The Future of Reparations


Is justice on the way?


By Taya Coates|Contributing Writer

We are approaching the anniversary of summer 2020, the setting for many murders at the hands of police brutality and the riveting protests that followed. While the initial response to protests was an overflow of tweets and performative activism, almost a year later real results are beginning to emerge.

The city of Evanston, Illinois recently voted to approve its plan to give out reparations for Black citizens. The chair for this initiative is 5th Ward City council representative Robin Sue Simmons, who has been campaigning for the initiative since 2019. The first action was Resolution 126-R-19, which “committed the first ten million dollars ($10,000,000.00) of the City’s Municipal Cannabis Retailers’ Occupation Tax (3% on gross sales of cannabis) to fund local reparations for housing and economic development programs for Black Evanston residents.” The next step in the initiative is putting in place systems to aid with housing problems that disproportionately affect the Black community in the city. Instead of giving citizens cash reparations that would be liable to tax interception, the reparations are planned to go directly to the financial institutions. Funds are available for three initiatives, Home Ownership, Home Improvement, and Mortage Assistance. Information on how to qualify and apply is coming in future weeks for the community.

A week before that, Amalgamated Bank’s statement to endorse HR-40 proposed the creation of a federal commission to investigate how to counteract the effects of slavery that descendants are fighting every day. The bill was reintroduced to the house by Rep. Shelia Jackson Lee (D-TX) in January 2021. HR-40 currently has over 170 cosponsors and has received the verbal support of President Biden and Vice President Harris. The company expressed its willingness to help by stating, “Amalgamated also acknowledges the deep roots connecting the financial sector to the American slave economy. Banks and lenders played a key role in not only financing slavery, but in excluding Black people from financial resources by redlining, withholding investment into black-owned businesses, predatory lending practices, engaging in predatory payday lending, and charging exorbitant fees that  trap people in a downward spiral of debt.” Home of many accomplishments such as being the first bank to offer free checking accounts to New York workers, the bank has a history of supporting the disadvantaged since its founding in 1923.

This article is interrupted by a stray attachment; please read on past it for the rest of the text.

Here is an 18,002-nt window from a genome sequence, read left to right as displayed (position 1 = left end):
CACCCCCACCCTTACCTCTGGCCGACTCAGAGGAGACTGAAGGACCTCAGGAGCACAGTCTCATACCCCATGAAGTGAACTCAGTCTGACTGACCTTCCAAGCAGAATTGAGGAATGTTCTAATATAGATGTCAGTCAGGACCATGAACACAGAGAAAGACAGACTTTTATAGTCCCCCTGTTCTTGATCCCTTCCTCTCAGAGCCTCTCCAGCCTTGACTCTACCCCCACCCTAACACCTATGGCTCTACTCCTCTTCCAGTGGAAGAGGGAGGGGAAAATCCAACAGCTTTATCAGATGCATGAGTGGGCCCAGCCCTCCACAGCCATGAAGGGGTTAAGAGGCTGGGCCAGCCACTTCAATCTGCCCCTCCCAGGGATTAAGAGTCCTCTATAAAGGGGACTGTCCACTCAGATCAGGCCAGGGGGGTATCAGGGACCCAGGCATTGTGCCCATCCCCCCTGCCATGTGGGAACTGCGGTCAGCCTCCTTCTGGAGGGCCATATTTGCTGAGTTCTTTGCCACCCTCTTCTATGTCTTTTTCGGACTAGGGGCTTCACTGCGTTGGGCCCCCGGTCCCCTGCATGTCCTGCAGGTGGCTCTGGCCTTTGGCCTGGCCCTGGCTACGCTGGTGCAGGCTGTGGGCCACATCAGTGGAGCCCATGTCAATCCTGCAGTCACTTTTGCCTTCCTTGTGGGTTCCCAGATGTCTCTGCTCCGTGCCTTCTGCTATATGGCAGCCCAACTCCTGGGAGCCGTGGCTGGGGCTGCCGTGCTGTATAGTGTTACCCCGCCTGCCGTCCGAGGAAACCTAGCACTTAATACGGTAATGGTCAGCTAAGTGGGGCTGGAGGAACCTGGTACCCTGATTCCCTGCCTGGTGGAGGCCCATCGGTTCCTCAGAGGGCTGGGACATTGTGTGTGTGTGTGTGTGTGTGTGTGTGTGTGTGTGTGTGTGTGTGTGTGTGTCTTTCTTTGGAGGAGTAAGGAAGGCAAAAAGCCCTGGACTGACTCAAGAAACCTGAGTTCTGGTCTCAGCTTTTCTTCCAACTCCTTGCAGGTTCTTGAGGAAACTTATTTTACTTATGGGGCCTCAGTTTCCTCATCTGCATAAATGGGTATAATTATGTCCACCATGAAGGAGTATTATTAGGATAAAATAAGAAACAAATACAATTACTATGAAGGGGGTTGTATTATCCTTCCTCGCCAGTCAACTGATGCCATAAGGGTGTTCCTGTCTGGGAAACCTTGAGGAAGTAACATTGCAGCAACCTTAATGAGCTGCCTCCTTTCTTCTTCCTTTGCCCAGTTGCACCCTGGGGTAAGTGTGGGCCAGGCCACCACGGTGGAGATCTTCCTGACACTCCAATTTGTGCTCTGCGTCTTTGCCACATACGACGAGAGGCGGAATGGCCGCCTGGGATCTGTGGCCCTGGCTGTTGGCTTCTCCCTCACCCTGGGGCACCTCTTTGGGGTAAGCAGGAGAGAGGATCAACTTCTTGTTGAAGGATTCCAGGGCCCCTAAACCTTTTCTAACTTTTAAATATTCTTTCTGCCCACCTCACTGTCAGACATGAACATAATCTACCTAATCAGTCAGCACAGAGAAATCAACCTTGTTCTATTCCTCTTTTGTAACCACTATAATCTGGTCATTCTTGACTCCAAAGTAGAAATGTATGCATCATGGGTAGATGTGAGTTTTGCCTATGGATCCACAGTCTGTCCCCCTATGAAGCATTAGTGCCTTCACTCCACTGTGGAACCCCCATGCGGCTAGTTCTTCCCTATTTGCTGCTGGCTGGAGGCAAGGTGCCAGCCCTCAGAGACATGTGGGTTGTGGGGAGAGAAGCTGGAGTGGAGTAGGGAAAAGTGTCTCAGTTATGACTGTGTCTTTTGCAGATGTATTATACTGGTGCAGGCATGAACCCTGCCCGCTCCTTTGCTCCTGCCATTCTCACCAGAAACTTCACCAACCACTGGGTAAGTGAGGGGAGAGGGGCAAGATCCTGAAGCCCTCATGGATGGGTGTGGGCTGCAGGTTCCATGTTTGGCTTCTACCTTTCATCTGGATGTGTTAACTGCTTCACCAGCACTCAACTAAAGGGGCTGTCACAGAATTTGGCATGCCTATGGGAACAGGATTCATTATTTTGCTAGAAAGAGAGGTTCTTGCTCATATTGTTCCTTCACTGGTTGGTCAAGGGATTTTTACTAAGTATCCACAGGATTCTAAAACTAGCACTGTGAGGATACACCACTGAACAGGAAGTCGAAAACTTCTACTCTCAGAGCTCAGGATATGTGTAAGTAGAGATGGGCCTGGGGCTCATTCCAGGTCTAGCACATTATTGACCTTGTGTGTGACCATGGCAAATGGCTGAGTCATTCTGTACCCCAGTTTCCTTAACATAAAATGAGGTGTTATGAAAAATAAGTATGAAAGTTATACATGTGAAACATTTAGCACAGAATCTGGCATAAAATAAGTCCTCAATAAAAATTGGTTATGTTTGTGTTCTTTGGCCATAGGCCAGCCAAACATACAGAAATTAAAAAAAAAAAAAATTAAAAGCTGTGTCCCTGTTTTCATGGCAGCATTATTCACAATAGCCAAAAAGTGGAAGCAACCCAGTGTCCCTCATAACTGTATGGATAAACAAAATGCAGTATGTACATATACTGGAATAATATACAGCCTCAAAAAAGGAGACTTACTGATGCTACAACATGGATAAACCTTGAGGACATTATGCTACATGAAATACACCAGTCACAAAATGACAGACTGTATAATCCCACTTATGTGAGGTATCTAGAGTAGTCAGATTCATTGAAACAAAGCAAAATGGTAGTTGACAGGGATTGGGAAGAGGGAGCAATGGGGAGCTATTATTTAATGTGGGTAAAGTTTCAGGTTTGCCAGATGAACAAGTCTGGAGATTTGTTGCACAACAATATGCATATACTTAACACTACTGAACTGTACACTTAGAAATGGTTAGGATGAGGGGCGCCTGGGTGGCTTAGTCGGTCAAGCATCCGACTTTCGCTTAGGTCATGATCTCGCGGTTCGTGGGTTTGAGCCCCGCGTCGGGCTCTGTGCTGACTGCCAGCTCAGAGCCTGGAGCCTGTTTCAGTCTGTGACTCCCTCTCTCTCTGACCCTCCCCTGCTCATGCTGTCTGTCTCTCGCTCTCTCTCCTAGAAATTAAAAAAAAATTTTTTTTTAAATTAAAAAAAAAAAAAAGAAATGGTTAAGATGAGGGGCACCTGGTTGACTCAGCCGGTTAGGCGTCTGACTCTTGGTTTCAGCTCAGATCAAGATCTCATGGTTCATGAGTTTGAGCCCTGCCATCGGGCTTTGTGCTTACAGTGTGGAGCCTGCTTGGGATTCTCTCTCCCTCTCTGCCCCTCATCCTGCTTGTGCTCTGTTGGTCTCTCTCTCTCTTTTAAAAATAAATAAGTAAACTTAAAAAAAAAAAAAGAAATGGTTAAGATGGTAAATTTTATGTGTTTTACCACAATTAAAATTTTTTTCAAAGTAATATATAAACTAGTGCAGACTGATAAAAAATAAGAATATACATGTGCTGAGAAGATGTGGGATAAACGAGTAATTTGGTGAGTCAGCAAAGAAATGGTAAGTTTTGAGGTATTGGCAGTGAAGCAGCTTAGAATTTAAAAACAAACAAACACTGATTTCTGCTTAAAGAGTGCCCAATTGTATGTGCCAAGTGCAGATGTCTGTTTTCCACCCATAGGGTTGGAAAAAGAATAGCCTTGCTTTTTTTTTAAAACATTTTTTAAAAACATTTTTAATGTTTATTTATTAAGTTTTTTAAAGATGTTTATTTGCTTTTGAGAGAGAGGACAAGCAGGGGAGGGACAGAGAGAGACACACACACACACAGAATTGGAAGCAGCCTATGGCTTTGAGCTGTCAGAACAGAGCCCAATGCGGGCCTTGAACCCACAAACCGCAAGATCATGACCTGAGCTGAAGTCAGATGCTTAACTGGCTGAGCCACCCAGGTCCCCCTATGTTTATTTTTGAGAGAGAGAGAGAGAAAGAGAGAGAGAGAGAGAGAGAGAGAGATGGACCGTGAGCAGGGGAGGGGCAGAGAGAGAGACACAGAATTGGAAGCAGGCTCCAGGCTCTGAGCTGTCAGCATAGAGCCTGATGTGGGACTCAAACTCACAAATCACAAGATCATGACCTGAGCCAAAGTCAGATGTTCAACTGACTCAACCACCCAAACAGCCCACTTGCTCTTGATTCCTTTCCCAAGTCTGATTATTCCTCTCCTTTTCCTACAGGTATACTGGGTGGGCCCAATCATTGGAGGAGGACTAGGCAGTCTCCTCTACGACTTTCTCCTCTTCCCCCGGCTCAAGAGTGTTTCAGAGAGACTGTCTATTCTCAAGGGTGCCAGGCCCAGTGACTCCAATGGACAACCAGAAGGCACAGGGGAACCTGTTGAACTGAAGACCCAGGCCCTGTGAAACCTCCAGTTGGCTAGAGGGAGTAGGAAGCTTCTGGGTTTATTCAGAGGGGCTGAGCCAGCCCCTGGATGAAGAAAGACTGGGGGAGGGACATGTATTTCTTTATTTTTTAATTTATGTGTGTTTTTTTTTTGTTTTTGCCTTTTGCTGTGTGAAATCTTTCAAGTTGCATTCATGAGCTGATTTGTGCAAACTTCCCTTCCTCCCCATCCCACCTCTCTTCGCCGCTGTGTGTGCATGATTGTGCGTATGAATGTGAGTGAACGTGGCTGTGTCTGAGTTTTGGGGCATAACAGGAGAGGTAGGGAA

Media attention has hopefully inspired citizens, officials, and companies to consider contributing to the reparation effort. These historic motions have received national attention in recent weeks from the biggest outlets like CBS and CNN. The catalyst needed to set these efforts in stone is the support of higher-ups to bring these local efforts to a national level. While Biden has supported HR-40, his vow to “advance the economic mobility of African Americans and close the racial wealth and income gaps” is still missing a concrete plan. Assisting the advancement of reparations while the publicity could be a perfect start for his administration to fulfill their promise. While the damage done to the Black community can never truly be corrected, this is a great first step at attempting to fix the problems of the nation.